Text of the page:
In this drink, the flavors of each element are very important, and you might have fun experimenting and developing your own perfect match of ingredients. Choose liquors you’d enjoy drinking on their own over ice and feel tempted to try putting in other things, so it never feels like the bottles are taking up space more space than they deserve. (If any of them are nifty shapes, don’t forget to pass them onto the props department when they’re empty!)
Normally, we don’t specify spirit brands in our recipes if we can help it, but the Lagavulin (famously described by Avasarala as “a proper Scotch”) is the Writers Room’s special favorite. We used the classic Lagavulin 16 Year. Another Islay would work as well, or even a Japanese whisky with plenty of smoke. We think this drink might be a pleasant surprise for those who normally aren’t into smoke because of its many other flavors, but we also tried it with rye and Canadian whiskey just in case. It’s tasty that way too, though we’d recommend reducing the sugar a bit.
We were impressed and excited to learn about the variety of excellent coffee liqueurs made by small producers in Canada, and thought it would be sweet for one creative Canadian team to get to enjoy another’s work. So, we tried this drink with every coffee liqueur we had available. It’s great with any liqueur with a rum, vodka, or neutral spirit base, but we’d recommend avoiding the tequila-based ones and those with intense extra flavorings. Coffee liqueurs vary a lot in sweetness, so feel free to tinker with the sugar until you find the right balance. For us, one brown sugar cube was just right to go with a small-batch cold brew liqueur on the bitter side. If a more syrupy liqueur, like Kahlúa, is the one on your bar shelf, you might want to cut the sugar by half unless you’re in the mood for a sweet drink.
An intensely defining factor in this cocktail is the rum you choose. It’s the bright note in the mix, and can really wake up flavors like Sherry and dried fruits that can be easy to miss amid the smoky intensity. Pick one that tastes complex and fun, and makes you think of the tropics - our favorite was Hampden Estate’s Single Jamaican Rum, which is delicious just to sip over ice. Black rum is okay, though not as bright, and flavored, spiced rums (like Sailor Jerry’s) don’t work at all.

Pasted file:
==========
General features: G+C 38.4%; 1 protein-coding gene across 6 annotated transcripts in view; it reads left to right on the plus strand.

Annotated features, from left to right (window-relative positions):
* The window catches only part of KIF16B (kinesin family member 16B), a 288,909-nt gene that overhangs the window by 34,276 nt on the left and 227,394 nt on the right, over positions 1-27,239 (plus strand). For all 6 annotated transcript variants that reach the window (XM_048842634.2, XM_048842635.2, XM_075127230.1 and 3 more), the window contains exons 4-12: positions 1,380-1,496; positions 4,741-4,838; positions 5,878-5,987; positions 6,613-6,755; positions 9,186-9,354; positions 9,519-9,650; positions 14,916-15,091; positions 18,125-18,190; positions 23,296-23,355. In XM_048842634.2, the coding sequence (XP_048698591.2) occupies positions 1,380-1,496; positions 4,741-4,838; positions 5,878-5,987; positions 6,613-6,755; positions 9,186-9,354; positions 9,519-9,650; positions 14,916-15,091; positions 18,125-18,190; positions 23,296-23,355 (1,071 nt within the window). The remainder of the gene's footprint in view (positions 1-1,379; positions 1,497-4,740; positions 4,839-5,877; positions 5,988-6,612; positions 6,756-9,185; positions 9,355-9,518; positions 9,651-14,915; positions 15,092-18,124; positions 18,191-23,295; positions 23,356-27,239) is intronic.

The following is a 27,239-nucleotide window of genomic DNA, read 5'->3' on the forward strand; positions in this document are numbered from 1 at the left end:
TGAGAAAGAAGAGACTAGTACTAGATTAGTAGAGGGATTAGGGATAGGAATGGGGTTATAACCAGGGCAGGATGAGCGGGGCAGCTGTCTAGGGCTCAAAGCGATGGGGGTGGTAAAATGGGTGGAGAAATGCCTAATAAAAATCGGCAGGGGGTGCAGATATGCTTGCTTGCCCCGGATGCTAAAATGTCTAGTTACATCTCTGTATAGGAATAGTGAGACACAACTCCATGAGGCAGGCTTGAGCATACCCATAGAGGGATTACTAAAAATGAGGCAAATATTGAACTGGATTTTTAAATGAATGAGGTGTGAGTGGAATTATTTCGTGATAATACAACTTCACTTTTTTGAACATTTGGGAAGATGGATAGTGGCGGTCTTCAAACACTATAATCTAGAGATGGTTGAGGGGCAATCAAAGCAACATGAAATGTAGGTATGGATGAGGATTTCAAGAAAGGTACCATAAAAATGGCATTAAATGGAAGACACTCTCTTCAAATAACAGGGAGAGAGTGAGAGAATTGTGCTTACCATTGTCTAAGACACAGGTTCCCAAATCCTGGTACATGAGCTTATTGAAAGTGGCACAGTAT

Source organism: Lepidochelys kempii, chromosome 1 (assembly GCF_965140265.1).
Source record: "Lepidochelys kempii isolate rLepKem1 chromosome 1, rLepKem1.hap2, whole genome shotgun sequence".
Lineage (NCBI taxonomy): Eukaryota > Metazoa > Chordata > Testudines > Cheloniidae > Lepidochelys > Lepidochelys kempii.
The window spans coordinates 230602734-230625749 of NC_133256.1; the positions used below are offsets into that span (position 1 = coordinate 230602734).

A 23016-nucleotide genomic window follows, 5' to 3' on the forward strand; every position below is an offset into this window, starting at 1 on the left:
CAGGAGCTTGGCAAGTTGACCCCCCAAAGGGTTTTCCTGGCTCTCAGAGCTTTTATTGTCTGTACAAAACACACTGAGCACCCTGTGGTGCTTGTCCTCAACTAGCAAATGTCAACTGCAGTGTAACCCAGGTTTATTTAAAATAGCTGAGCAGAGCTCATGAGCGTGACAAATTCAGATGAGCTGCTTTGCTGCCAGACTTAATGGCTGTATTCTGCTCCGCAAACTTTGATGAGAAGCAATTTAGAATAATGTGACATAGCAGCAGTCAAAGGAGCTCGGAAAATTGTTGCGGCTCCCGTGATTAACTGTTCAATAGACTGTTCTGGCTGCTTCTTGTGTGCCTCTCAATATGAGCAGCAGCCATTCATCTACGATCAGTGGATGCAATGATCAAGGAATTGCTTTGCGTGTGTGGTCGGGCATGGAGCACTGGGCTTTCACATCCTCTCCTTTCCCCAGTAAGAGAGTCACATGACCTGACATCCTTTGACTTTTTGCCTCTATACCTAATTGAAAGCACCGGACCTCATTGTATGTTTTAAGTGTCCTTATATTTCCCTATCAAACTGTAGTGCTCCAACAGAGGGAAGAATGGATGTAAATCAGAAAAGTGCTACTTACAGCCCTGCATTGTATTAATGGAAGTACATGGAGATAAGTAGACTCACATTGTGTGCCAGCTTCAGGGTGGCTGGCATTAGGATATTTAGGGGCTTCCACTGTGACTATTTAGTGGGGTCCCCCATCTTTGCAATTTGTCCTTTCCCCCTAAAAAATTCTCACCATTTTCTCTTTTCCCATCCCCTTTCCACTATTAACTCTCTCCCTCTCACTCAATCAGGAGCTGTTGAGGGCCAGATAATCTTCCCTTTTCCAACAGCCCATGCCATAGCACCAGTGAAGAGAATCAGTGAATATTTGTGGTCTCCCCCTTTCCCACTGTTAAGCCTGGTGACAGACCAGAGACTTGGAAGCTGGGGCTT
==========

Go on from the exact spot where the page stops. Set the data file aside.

If you’re mixing this drink as a batch for a lucky group, making a quick brown sugar simple syrup is easy - microwave equal parts sugar and water until they boil, then stir until the sugar’s dissolved. Add it to the rest of the ingredients before dividing up the cocktail, or leave it out and let people sweeten their own drinks. This recipe uses sugar cubes, not simple syrup, because the act of muddling always feels a little ceremonial and exciting, and because simple syrup will mold after a couple of weeks at room temperature. If you’re feeling ridiculously Canadian, maple sugar cubes are an interesting variation and reminded us of our James Holden cocktail, which features fresh espresso and maple syrup. Don’t use white sugar, though, the rich caramel flavor of brown or Demerara sugar is important. And although we talk a lot about balancing sweetness in general, adding extra sugar makes for a luxurious dessert drink that you could sip on its own or pair with fruit and a flavorful cheese for a Guanshiyin-level experience.
We envision the writers sipping this cocktail slowly as they’re hard at work brainstorming story ideas, livetweeting with the Firehawks, or relaxing after a long day of writing. Always remember to flip and burn responsibly!
Cocktail: Muddle coffee liqueur with a brown sugar cube in the bottom of a tumbler. Add ice and the remaining ingredients and stir thoroughly to chill and slightly dilute it.
Customizations: Adjust the sugar to balance this drink for your taste and the sweetness of your coffee liqueur. For a lighter drink, finish with a splash of sparkling water. On a cold Canadian winter day or aboard the Rocinante, mix without ice and add to a cup of good hot coffee, sweetening to taste.